New main: Star Digaonals & Mirrors
A star diagonal, also known as a mirror diagonal or simply a diagonal, is an accessory that is used to redirect the light path in a telescope at a right angle. This allows the observer to look through the telescope at a more comfortable angle, rather than having to look straight down into the eyepiece.
Most star diagonals consist of a mirror or prism that is mounted at a 45-degree angle to the telescope's optical axis. Light entering the telescope is reflected off the diagonal and redirected at a right angle, making it easier for the observer to look through the eyepiece. Star diagonals are particularly useful when observing objects that are high in the sky, as they allow the observer to maintain a more comfortable viewing position. They are also commonly used in terrestrial observing, where they can help to avoid neck strain or discomfort when looking through a telescope for extended periods of time.
Astronz only sells dielectric diagonals, which are a type of star diagonal used in telescopes that is designed to reflect light using a highly reflective dielectric coating rather than a metal coating. Dielectric coatings are typically made from several thin layers of different materials, such as titanium dioxide or silicon dioxide, that are deposited on the surface of the diagonal using a specialised process. These coatings are highly reflective and can reflect up to 99% of the light that strikes them.
The secondary mirror in a telescope is a smaller mirror that is positioned in the light path between the primary mirror and the eyepiece or camera. Its purpose is to reflect the light from the primary mirror and redirect it out the side of the telescope, toward the eyepiece or camera.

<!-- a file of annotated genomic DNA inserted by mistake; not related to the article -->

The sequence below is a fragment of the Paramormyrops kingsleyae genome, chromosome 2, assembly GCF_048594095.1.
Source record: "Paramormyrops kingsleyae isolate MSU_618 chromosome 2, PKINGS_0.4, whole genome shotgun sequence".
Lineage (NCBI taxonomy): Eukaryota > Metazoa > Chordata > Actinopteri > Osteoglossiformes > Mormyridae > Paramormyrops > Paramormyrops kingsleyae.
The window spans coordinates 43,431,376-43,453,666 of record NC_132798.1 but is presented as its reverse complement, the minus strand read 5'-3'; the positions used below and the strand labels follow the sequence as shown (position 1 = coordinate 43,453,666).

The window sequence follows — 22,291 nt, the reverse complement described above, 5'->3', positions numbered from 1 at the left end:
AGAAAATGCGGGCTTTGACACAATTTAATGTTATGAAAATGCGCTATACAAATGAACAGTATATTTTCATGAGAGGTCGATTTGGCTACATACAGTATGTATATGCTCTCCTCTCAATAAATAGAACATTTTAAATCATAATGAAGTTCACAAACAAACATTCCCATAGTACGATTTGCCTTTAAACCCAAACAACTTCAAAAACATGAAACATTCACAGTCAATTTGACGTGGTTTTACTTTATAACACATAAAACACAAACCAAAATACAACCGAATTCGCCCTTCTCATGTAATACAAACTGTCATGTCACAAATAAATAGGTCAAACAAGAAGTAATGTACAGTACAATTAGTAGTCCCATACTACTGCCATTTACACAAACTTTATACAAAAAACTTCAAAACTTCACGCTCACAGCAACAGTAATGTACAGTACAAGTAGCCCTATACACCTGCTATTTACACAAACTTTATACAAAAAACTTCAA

The secondary mirror is typically mounted on a diagonal or flat surface, and is positioned at a 45-degree angle to the light path. This allows it to reflect the light at a right angle to the eyepiece or camera, making it easier for the observer or imager to see or photograph the object being observed.
A parabolic mirror is a type of curved mirror used in telescopes and other optical systems. It is shaped like a paraboloid, which is a three-dimensional curve that has the property that every ray of light that enters the mirror parallel to its axis is reflected toward a single point known as the focus.
The parabolic mirror is an important component of many reflecting telescopes, which use mirrors to gather and focus light rather than lenses. When light from a distant object enters the telescope, it is reflected by the parabolic mirror and focused at the focal point. An eyepiece or camera is then placed at the focal point to view or capture the image.